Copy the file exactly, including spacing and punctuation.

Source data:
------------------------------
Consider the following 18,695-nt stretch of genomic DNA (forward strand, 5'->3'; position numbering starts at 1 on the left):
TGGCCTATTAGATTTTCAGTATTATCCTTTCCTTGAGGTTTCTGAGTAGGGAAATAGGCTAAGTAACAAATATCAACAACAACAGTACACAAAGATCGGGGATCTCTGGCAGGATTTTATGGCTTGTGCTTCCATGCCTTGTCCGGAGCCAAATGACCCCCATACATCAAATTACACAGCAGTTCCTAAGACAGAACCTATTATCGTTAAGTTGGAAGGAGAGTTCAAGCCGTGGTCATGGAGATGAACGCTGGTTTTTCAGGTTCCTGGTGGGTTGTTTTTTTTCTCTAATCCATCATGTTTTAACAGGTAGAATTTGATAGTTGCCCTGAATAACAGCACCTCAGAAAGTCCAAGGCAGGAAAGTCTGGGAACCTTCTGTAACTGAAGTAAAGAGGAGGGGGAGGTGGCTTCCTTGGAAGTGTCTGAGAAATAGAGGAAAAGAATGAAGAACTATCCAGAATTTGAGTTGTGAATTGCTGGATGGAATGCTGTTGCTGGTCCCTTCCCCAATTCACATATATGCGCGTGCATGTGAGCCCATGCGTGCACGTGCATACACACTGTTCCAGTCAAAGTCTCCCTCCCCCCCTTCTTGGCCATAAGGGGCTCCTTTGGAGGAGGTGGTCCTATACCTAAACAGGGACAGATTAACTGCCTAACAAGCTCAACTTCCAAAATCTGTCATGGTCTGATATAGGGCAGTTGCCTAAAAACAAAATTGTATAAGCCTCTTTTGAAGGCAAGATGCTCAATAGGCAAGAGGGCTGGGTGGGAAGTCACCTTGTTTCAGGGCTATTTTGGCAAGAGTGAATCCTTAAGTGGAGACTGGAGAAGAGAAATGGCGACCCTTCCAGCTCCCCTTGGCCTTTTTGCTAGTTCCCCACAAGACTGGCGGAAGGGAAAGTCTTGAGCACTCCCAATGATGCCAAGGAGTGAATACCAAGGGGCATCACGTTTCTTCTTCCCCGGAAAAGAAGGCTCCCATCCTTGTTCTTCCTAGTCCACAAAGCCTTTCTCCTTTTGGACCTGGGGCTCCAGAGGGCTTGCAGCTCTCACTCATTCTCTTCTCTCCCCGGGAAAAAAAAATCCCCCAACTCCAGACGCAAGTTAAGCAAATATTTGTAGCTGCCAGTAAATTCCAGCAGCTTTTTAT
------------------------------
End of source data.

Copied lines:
Consider the following 18,695-nt stretch of genomic DNA (forward strand, 5'->3'; position numbering starts at 1 on the left):
TGGCCTATTAGATTTTCAGTATTATCCTTTCCTTGAGGTTTCTGAGTAGGGAAATAGGCTAAGTAACAAATATCAACAACAACAGTACACAAAGATCGGGGATCTCTGGCAGGATTTTATGGCTTGTGCTTCCATGCCTTGTCCGGAGCCAAATGACCCCCATACATCAAATTACACAGCAGTTCCTAAGACAGAACCTATTATCGTTAAGTTGGAAGGAGAGTTCAAGCCGTGGTCATGGAGATGAACGCTGGTTTTTCAGGTTCCTGGTGGGTTGTTTTTTTTCTCTAATCCATCATGTTTTAACAGGTAGAATTTGATAGTTGCCCTGAATAACAGCACCTCAGAAAGTCCAAGGCAGGAAAGTCTGGGAACCTTCTGTAACTGAAGTAAAGAGGAGGGGGAGGTGGCTTCCTTGGAAGTGTCTGAGAAATAGAGGAAAAGAATGAAGAACTATCCAGAATTTGAGTTGTGAATTGCTGGATGGAATGCTGTTGCTGGTCCCTTCCCCAATTCACATATATGCGCGTGCATGTGAGCCCATGCGTGCACGTGCATACACACTGTTCCAGTCAAAGTCTCCCTCCCCCCCTTCTTGGCCATAAGGGGCTCCTTTGGAGGAGGTGGTCCTATACCTAAACAGGGACAGATTAACTGCCTAACAAGCTCAACTTCCAAAATCTGTCATGGTCTGATATAGGGCAGTTGCCTAAAAACAAAATTGTATAAGCCTCTTTTGAAGGCAAGATGCTCAATAGGCAAGAGGGCTGGGTGGGAAGTCACCTTGTTTCAGGGCTATTTTGGCAAGAGTGAATCCTTAAGTGGAGACTGGAGAAGAGAAATGGCGACCCTTCCAGCTCCCCTTGGCCTTTTTGCTAGTTCCCCACAAGACTGGCGGAAGGGAAAGTCTTGAGCACTCCCAATGATGCCAAGGAGTGAATACCAAGGGGCATCACGTTTCTTCTTCCCCGGAAAAGAAGGCTCCCATCCTTGTTCTTCCTAGTCCACAAAGCCTTTCTCCTTTTGGACCTGGGGCTCCAGAGGGCTTGCAGCTCTCACTCATTCTCTTCTCTCCCCGGGAAAAAAAAATCCCCCAACTCCAGACGCAAGTTAAGCAAATATTTGTAGCTGCCAGTAAATTCCAGCAGCTTTTTAT